Using this question, students might investigate the advantages of individual sports over team sports. Individual sports foster self-reliance, while playing team sports promotes unity. Talking about the values and abilities acquired from partaking in various sports can help children learn the value of both wins. By allowing students to consider their own choices and incidents, this question helps to promote an unbiased view of engaging in sports.

Would you rather play offence or defence in a football league?

Responding to this question, students are asked to consider their football interests and strengths. By partaking in class talks, students can gain gratitude for the variety of efforts needed in sports. They examine the various abilities and mindsets required for each position. To achieve team goals, this question fosters self-awareness and a grasp of the worth of both offensive and defensive duties.

Would you rather beat a championship or break a world record?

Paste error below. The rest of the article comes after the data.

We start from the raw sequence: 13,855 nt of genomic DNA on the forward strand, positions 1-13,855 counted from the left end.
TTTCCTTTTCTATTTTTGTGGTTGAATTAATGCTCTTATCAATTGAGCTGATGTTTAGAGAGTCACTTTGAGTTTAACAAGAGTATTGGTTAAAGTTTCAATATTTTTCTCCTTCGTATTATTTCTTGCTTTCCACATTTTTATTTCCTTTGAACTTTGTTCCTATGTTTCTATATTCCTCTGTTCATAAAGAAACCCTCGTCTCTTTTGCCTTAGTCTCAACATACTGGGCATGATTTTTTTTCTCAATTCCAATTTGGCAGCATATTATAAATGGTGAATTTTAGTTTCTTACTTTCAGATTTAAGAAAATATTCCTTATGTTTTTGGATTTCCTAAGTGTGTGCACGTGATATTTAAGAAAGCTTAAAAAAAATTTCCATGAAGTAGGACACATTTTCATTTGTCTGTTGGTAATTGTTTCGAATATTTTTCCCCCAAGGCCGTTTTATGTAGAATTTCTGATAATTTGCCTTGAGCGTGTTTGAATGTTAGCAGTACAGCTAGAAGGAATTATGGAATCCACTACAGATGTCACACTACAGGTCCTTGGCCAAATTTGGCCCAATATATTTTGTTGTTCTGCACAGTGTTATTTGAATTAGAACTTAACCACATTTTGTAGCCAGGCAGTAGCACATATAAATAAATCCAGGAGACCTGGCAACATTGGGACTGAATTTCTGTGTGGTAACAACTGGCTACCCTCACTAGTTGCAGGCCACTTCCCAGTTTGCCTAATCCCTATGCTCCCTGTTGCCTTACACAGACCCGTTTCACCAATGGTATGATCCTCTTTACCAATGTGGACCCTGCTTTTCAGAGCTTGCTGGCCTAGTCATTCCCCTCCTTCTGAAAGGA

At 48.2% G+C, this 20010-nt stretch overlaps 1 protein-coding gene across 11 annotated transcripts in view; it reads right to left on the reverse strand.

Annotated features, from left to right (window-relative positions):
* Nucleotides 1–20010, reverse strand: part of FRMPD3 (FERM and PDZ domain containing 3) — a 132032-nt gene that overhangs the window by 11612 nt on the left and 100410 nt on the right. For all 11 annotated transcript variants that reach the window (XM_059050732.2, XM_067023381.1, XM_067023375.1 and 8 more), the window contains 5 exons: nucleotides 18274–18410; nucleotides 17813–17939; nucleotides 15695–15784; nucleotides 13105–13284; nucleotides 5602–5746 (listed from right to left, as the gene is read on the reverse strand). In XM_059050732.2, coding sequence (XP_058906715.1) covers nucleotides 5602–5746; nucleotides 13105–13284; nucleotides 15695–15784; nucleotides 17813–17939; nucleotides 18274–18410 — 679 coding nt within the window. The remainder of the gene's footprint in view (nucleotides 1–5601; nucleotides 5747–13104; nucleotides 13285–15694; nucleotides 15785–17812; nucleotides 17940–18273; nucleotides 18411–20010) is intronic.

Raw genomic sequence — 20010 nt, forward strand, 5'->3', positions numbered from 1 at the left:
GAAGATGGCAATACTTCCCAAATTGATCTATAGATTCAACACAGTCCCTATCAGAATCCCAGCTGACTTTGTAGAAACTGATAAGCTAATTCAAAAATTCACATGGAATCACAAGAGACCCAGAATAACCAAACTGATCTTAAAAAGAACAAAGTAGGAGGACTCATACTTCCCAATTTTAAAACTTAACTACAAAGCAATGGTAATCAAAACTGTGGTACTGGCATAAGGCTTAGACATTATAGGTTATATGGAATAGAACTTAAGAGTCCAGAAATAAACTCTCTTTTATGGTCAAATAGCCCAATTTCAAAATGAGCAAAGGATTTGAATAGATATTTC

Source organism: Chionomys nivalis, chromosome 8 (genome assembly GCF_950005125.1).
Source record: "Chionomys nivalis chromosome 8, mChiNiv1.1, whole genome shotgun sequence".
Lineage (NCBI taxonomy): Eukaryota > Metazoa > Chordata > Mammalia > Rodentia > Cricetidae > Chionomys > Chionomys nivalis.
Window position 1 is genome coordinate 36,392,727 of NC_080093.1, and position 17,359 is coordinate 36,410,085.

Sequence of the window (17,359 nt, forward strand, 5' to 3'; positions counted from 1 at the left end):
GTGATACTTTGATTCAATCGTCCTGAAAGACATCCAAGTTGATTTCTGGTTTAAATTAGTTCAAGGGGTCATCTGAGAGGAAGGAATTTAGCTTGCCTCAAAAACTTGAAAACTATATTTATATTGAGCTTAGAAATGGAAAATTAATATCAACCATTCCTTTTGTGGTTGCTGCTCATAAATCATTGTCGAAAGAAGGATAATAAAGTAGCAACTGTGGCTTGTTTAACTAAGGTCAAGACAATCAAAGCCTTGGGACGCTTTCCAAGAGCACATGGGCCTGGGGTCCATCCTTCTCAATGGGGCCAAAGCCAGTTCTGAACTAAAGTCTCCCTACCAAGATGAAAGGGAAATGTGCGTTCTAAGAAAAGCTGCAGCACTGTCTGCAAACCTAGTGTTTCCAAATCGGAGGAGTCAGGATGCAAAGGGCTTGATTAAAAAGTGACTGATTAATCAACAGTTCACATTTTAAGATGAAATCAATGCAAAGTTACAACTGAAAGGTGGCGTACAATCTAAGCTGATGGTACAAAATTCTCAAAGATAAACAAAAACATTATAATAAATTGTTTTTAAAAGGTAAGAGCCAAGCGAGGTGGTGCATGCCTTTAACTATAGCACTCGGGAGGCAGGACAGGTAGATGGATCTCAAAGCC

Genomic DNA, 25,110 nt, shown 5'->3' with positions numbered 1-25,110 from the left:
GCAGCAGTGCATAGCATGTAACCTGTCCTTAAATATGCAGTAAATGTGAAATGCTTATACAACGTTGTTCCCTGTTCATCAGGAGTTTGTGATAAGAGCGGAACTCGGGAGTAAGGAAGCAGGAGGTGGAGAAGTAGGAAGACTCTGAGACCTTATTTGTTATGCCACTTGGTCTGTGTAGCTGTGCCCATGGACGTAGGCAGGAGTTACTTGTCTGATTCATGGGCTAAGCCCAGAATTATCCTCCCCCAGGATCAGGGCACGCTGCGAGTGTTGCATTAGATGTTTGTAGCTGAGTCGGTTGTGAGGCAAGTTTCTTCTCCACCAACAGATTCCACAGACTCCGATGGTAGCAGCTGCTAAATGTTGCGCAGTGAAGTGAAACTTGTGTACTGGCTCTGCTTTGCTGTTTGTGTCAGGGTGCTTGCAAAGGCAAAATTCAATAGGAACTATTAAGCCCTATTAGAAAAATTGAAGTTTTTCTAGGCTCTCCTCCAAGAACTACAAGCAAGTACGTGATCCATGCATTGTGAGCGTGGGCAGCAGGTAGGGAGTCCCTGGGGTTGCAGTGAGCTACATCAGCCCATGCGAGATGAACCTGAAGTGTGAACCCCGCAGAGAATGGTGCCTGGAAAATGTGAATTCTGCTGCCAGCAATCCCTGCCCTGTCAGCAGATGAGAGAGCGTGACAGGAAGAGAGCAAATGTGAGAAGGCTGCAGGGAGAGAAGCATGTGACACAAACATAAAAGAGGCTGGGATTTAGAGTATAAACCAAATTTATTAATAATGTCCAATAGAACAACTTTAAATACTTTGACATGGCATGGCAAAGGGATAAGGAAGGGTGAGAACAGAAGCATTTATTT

Students will enjoy arguing whether breaking a world record or winning a game is better. Talks might delve into the value of victories and their sense of fulfillment. This question inspires students to consider goals and motivation, such as setting new norms, unity, or personal glory.

Would you rather teach in a formal class or a flexible learning setting?

This question aids students in considering various kinds of learning. Discussing the benefits and cons of each strategy in class can help students understand how various teaching philosophies can impact learning. This question promotes knowledge of teaching strategies and the significance of striking a balance between the requirements of the group and the individual.

Would you rather teach all day with no gaps or have many short breaks?